He rode down the center of the road between the lanes to get past slow-moving traffic. I followed behind. At one point, a car veered left to get around another. Alfred just flicked his bike a couple of feet to the left and with an admonishing finger, he traced an imaginary line along the wing of the car.

Later, after watching Lucas Brunelle’s documentary about the alleycat racing scene, "Line of Sight", in which Bobe plays a leading role, I realized that this is something of a signature move. Once, as Brunelle is following Bobe, you see Alfred trail a hand down the side of a bus as he cruises past, almost caressing it.

In the film Brunelle talks about the joy of watching the messengers “surfing” down an avenue. If they are fast enough, they can stay ahead of the stoplight sequence, riding a crest of greens all the way downtown.

All of sudden, I realized where I’ve seen that gesture of Bobe’s before. It’s a surfer thing, reaching out the fingertips to feel the cool, curving water inside the pipe of a perfect wave.

Brunelle’s film captures another important aspect of the courier scene. Messengers may be impossible to organize, but there’s a powerful sense of solidarity.

Michael Boardman worked as a bike courier in the late 1990s before going to grad school. He was track-standing at Park and 34th street one day when a random thug knocked him to the pavement. He was on the ground when a fellow messenger got between him and yelled at the attacker, “Back off, yo, I got a fuckin’ dagger … run, man.”

The thug took off.

“Do you really have a dagger, dude?” Boardman asked his savior.

“A dagger? Who has a dagger? No, man, I don’t have shit.”

“That was my favorite day as a bike messenger,” Boardman recalls.

Financial District (Photo by Cooper Ray)

Bobe’s first love as a kid was BMX. His second love was surfing. He was good at it, too. He competed at the junior national level in Puerto Rico. By his late teens, he was a card-carrying beach bum. One day, he and his friends found a ton of marijuana floating in the ocean. Bobe’s best friend had the connections to convert it into cash.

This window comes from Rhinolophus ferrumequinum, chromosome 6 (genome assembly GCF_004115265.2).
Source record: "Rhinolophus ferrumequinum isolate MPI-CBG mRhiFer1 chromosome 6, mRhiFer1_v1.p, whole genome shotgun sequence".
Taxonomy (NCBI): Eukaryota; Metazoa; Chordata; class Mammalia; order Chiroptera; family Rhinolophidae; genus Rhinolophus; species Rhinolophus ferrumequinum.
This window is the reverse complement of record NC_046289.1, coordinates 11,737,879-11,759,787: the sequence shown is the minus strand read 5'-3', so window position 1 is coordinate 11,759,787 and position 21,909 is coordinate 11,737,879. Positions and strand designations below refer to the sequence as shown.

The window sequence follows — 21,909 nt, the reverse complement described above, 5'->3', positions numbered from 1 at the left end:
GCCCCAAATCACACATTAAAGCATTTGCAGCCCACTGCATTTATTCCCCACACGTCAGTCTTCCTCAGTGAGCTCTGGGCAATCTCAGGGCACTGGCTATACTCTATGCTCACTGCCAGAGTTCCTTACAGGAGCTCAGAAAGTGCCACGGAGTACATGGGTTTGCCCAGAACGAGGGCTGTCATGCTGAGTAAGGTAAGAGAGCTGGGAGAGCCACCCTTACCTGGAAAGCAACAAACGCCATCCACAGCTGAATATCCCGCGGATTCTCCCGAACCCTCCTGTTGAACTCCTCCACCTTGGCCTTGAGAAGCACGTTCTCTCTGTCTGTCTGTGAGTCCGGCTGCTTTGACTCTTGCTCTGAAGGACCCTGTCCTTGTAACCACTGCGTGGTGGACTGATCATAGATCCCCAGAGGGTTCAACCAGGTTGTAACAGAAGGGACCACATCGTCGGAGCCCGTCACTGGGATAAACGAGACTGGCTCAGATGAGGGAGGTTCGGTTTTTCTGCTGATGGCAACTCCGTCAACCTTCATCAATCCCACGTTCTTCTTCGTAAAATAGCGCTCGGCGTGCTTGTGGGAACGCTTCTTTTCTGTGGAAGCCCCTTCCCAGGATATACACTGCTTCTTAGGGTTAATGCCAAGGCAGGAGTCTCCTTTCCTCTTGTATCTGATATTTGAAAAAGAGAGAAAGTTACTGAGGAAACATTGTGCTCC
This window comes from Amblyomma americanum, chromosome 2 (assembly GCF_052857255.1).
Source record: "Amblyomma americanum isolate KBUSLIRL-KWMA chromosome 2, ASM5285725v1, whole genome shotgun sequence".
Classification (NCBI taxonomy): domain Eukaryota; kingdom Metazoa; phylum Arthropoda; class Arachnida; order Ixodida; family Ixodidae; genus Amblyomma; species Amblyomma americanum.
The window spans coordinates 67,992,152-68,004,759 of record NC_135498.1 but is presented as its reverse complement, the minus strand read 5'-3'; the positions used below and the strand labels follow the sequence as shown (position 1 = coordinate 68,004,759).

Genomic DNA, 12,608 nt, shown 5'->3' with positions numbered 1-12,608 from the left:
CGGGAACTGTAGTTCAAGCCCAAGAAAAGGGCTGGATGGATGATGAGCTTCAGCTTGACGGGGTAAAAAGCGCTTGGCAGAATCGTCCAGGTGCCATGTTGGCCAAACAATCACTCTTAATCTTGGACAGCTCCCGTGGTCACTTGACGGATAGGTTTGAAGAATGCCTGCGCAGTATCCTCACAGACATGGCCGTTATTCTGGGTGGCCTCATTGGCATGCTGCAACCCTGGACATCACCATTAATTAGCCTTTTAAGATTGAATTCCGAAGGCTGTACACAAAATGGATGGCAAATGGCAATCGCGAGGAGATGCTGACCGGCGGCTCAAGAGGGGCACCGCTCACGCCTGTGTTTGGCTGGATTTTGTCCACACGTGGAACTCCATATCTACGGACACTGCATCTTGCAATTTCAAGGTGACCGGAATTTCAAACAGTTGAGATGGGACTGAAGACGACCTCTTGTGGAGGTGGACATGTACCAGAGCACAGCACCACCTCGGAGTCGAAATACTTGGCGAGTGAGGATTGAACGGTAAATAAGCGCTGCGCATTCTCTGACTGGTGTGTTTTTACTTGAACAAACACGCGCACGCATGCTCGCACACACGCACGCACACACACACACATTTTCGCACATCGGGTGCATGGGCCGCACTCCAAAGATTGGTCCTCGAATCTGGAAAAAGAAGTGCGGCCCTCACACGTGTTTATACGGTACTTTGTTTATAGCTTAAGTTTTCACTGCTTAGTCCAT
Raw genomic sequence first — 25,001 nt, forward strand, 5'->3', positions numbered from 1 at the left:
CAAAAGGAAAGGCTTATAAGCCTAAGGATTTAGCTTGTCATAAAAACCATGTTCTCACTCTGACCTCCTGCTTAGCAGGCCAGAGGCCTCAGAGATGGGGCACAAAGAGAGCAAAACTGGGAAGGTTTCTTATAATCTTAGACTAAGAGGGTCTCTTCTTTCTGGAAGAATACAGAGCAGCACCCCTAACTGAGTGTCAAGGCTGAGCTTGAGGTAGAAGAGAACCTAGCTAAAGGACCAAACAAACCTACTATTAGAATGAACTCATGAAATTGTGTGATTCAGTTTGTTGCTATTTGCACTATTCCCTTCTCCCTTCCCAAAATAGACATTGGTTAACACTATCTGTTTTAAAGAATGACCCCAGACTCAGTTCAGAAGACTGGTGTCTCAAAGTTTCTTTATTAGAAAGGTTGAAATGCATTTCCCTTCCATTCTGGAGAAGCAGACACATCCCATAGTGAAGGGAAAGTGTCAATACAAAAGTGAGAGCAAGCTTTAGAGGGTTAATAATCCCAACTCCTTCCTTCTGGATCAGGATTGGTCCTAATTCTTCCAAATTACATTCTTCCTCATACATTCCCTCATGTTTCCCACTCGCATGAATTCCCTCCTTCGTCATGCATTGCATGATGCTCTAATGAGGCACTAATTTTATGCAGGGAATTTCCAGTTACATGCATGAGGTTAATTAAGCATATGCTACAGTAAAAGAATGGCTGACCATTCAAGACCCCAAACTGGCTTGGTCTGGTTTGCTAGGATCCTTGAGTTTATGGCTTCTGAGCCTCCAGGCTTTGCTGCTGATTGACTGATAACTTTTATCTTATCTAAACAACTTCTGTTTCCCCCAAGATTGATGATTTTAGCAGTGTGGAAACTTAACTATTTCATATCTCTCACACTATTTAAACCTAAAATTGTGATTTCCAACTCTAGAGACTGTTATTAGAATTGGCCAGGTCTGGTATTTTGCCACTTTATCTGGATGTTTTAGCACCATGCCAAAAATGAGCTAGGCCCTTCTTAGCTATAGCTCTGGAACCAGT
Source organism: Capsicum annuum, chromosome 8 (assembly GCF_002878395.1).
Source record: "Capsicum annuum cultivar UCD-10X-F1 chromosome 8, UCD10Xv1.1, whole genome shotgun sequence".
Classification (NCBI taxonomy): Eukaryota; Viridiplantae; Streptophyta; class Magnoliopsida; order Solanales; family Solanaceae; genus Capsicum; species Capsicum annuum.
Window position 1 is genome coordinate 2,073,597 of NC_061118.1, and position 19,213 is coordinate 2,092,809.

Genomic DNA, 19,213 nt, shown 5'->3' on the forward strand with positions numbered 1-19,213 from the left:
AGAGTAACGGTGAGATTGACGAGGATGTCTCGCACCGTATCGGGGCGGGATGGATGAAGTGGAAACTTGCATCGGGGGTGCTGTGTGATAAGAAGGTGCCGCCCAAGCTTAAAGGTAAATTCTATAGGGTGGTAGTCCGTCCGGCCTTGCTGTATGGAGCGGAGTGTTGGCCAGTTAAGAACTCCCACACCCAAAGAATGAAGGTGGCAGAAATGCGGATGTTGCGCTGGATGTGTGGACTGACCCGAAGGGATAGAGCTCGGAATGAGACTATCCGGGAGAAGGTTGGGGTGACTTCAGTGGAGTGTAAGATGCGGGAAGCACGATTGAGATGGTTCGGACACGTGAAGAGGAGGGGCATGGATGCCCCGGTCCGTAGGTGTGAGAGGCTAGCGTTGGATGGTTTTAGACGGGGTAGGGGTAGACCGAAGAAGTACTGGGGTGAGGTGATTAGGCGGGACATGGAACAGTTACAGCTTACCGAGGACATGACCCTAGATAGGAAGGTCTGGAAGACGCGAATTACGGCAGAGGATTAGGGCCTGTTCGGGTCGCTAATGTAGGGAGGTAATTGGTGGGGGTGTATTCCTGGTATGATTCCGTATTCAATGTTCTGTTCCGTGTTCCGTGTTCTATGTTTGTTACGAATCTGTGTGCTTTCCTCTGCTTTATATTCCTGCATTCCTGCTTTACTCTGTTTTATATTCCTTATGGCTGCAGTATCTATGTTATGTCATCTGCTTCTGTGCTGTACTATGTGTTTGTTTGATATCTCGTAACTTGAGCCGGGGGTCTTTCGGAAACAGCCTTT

The fast life caught up with him. His mom still had enough control over the 18-year-old Alfredo to send him to stay with his father in New York. Bobe got work as a lifeguard at Orchard Beach, the Bronx Riviera, also known on the Puerto Rican scene as chocha, “pussy” beach. And Bobe wasn’t done with being a beach bum.

“I’m sitting in my lifeguard chair at Orchard Beach. My chair partner says to me, ‘Look at those tits.’ I look at the tits.”

He got the girl pregnant. The relationship with the girl’s mother did not last, but Bobe stayed in his daughter’s life and is still close. She’s 18 now.

Here’s the thing about Bobe: this was a young man with plenty of bad choices waiting to be made right in front of him. His best friend back in Puerto Rico ended up in jail on a murder rap. Still in his teens, Bobe was sucked in to helping his father battle a cocaine addiction.

120 Broadway, Financial district (photo by Cooper Ray)

But if Bobe took a wrong turn, he learned. He found the right route next time. As quick as he is on a bike, his intelligence is quicker.

Bobe met Laura not long after his daughter was born. She worked as a lifeguard at a private swimming pool. They’ve been together for 16 years and have three sons, the eldest of whom is 11 and shows promise at the velodrome. “His cycling IQ is really big,” says the proud dad.

Bobe’s last MonsterTrack title was in 2010; he didn’t compete in 2011, but raced in 2012 and 2013, each time finishing second because of “a couple of errors.” He talks casually about those results, but you can tell it rankles, not winning. The fierce street warrior is still in there, even as he nears his 40th birthday.

In 2014, Alfred accompanied his eldest son in his first Monster Track experience.

“I think I’m going to close that chapter of my life, the alleycat racing,” he says.

The scene is evolving. Bobe thinks races like the Red Hook Crit – adapting the format of traditional road bike circuit-racing but welded to fixie chic and alleycat subculture – are the future. They create fun, spectator-friendly events in inner-city settings in cool neighborhoods with cafés and bars. They integrate the different communities of alleycat veterans, conventional club racers and everyday commuters—erasing the old tribal identities and mutual suspicion.

“We’re transitioning to a new breed of cyclist and cycling,” says Bobe, messenger, professional, cyclist. “I’m very proud to be a part of that movement.”